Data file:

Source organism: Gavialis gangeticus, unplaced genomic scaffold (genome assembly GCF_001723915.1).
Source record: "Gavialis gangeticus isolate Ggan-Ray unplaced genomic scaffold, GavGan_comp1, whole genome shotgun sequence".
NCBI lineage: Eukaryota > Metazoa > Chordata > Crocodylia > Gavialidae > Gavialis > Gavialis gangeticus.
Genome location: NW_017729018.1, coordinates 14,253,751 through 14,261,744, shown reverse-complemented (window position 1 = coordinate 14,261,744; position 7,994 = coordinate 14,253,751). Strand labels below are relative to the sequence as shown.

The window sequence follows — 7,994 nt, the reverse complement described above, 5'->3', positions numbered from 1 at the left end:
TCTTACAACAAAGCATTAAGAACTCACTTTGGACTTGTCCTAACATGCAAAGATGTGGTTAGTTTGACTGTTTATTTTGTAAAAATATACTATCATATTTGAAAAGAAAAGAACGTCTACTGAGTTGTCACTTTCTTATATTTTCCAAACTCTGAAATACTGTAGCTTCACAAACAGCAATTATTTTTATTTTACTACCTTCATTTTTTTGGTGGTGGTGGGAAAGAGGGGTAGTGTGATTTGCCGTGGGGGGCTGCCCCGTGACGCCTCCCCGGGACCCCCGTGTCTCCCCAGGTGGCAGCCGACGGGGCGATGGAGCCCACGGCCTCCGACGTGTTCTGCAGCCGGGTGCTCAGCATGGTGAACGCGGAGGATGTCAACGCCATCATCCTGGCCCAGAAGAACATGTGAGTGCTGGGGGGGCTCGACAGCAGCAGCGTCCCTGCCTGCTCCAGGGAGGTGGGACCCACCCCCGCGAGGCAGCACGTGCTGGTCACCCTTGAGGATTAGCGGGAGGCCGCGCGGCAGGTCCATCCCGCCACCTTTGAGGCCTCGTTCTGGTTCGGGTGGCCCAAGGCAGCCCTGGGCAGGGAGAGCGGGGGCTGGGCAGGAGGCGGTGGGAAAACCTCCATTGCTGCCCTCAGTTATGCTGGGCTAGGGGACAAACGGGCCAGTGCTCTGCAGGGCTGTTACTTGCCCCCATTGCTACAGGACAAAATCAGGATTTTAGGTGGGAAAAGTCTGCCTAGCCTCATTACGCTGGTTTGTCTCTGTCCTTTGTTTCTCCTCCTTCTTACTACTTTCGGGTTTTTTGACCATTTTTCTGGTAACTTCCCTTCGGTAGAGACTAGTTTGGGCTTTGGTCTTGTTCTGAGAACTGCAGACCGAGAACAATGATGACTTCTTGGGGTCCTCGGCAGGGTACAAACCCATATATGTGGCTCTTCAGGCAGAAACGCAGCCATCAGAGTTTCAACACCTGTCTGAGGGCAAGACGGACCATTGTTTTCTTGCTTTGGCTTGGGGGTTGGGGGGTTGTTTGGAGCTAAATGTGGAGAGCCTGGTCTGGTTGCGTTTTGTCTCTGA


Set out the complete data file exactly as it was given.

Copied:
Source organism: Gavialis gangeticus, unplaced genomic scaffold (genome assembly GCF_001723915.1).
Source record: "Gavialis gangeticus isolate Ggan-Ray unplaced genomic scaffold, GavGan_comp1, whole genome shotgun sequence".
NCBI lineage: Eukaryota > Metazoa > Chordata > Crocodylia > Gavialidae > Gavialis > Gavialis gangeticus.
Genome location: NW_017729018.1, coordinates 14,253,751 through 14,261,744, shown reverse-complemented (window position 1 = coordinate 14,261,744; position 7,994 = coordinate 14,253,751). Strand labels below are relative to the sequence as shown.

The window sequence follows — 7,994 nt, the reverse complement described above, 5'->3', positions numbered from 1 at the left end:
TCTTACAACAAAGCATTAAGAACTCACTTTGGACTTGTCCTAACATGCAAAGATGTGGTTAGTTTGACTGTTTATTTTGTAAAAATATACTATCATATTTGAAAAGAAAAGAACGTCTACTGAGTTGTCACTTTCTTATATTTTCCAAACTCTGAAATACTGTAGCTTCACAAACAGCAATTATTTTTATTTTACTACCTTCATTTTTTTGGTGGTGGTGGGAAAGAGGGGTAGTGTGATTTGCCGTGGGGGGCTGCCCCGTGACGCCTCCCCGGGACCCCCGTGTCTCCCCAGGTGGCAGCCGACGGGGCGATGGAGCCCACGGCCTCCGACGTGTTCTGCAGCCGGGTGCTCAGCATGGTGAACGCGGAGGATGTCAACGCCATCATCCTGGCCCAGAAGAACATGTGAGTGCTGGGGGGGCTCGACAGCAGCAGCGTCCCTGCCTGCTCCAGGGAGGTGGGACCCACCCCCGCGAGGCAGCACGTGCTGGTCACCCTTGAGGATTAGCGGGAGGCCGCGCGGCAGGTCCATCCCGCCACCTTTGAGGCCTCGTTCTGGTTCGGGTGGCCCAAGGCAGCCCTGGGCAGGGAGAGCGGGGGCTGGGCAGGAGGCGGTGGGAAAACCTCCATTGCTGCCCTCAGTTATGCTGGGCTAGGGGACAAACGGGCCAGTGCTCTGCAGGGCTGTTACTTGCCCCCATTGCTACAGGACAAAATCAGGATTTTAGGTGGGAAAAGTCTGCCTAGCCTCATTACGCTGGTTTGTCTCTGTCCTTTGTTTCTCCTCCTTCTTACTACTTTCGGGTTTTTTGACCATTTTTCTGGTAACTTCCCTTCGGTAGAGACTAGTTTGGGCTTTGGTCTTGTTCTGAGAACTGCAGACCGAGAACAATGATGACTTCTTGGGGTCCTCGGCAGGGTACAAACCCATATATGTGGCTCTTCAGGCAGAAACGCAGCCATCAGAGTTTCAACACCTGTCTGAGGGCAAGACGGACCATTGTTTTCTTGCTTTGGCTTGGGGGTTGGGGGGTTGTTTGGAGCTAAATGTGGAGAGCCTGGTCTGGTTGCGTTTTGTCTCTGA